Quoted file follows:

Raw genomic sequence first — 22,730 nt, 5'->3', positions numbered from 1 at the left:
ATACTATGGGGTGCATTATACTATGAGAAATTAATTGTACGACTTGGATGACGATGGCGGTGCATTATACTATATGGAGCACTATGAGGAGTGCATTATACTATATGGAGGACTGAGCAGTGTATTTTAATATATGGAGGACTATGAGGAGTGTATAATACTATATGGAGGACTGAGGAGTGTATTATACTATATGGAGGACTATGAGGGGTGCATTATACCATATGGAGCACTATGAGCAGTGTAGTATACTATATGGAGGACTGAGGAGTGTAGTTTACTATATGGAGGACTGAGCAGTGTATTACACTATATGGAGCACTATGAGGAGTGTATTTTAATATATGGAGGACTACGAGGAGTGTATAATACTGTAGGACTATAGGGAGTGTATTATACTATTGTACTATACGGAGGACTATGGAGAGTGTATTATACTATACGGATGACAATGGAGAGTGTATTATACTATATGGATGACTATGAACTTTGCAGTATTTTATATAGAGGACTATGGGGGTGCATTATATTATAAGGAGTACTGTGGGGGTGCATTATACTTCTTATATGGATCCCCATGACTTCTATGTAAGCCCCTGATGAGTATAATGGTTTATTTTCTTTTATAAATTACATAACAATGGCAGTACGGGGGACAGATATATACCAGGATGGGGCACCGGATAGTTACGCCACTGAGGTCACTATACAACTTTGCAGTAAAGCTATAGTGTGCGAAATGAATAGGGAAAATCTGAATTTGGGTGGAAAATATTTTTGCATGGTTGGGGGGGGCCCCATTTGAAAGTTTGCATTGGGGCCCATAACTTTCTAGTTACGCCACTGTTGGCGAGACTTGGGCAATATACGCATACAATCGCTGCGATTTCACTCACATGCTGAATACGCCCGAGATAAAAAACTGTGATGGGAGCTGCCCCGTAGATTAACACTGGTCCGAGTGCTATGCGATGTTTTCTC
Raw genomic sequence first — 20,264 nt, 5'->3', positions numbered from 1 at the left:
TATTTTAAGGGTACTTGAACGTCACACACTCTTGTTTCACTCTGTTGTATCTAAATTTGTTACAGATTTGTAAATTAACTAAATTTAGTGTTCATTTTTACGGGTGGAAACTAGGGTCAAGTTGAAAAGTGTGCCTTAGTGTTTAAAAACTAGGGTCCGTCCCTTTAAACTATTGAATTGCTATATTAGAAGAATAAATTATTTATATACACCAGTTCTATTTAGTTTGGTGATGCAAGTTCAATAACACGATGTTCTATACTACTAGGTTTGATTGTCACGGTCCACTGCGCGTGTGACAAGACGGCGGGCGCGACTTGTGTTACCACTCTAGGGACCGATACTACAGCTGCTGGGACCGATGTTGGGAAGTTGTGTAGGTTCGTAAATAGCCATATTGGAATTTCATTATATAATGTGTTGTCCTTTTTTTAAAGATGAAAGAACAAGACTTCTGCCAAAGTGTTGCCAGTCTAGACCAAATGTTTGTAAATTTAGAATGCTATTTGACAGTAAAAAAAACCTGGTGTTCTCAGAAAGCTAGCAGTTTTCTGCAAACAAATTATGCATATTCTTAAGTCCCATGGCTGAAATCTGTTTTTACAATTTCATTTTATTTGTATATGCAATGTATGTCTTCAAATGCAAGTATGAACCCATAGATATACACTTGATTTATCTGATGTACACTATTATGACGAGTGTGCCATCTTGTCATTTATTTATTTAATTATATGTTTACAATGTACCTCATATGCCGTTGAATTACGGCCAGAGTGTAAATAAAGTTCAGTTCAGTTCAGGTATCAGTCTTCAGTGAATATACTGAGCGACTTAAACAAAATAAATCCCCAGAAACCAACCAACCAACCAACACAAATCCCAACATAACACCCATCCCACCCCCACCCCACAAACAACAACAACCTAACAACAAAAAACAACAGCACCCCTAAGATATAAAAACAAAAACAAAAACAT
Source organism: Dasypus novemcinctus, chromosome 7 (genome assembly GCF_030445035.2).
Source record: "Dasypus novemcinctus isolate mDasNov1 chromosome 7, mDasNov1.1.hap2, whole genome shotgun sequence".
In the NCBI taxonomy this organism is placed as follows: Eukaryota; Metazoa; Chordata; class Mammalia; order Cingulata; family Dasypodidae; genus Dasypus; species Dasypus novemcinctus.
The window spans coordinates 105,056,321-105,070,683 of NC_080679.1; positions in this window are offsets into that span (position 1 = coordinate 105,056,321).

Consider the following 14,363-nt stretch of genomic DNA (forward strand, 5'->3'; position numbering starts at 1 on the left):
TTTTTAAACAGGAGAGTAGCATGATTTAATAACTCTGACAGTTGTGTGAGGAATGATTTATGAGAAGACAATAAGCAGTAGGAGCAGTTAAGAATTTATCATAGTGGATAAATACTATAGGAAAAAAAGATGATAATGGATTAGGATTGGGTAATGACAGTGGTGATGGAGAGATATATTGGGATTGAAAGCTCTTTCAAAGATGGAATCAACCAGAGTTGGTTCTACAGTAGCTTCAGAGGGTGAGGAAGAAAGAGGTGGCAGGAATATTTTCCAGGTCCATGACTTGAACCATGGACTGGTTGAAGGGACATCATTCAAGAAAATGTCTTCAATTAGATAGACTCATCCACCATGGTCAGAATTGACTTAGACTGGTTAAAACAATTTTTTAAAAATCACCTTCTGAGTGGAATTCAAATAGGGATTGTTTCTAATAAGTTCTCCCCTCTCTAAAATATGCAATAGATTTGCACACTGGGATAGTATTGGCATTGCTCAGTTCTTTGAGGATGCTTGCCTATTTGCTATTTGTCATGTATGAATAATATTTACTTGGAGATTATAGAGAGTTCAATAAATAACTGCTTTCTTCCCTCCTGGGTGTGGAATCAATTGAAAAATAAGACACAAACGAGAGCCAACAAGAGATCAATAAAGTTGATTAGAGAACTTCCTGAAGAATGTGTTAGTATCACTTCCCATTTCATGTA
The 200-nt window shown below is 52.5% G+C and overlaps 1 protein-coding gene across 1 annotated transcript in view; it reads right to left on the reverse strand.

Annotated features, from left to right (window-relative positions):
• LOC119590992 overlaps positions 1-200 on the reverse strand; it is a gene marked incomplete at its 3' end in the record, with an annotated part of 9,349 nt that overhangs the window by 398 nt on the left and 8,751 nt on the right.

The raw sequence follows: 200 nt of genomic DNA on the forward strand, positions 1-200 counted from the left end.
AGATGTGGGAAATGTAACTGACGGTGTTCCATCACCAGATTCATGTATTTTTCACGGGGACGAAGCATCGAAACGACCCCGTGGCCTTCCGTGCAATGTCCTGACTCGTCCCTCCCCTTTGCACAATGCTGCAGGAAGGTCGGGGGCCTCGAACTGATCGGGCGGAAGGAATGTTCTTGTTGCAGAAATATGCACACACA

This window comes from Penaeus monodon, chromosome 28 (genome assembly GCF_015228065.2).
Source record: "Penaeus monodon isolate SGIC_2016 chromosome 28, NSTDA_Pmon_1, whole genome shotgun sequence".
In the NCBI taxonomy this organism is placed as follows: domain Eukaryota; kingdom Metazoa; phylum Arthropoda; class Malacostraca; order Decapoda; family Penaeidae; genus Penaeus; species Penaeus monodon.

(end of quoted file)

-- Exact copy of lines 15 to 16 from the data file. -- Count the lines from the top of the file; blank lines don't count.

AGATGTGGGAAATGTAACTGACGGTGTTCCATCACCAGATTCATGTATTTTTCACGGGGACGAAGCATCGAAACGACCCCGTGGCCTTCCGTGCAATGTCCTGACTCGTCCCTCCCCTTTGCACAATGCTGCAGGAAGGTCGGGGGCCTCGAACTGATCGGGCGGAAGGAATGTTCTTGTTGCAGAAATATGCACACACA

This window comes from Penaeus monodon, chromosome 28 (genome assembly GCF_015228065.2).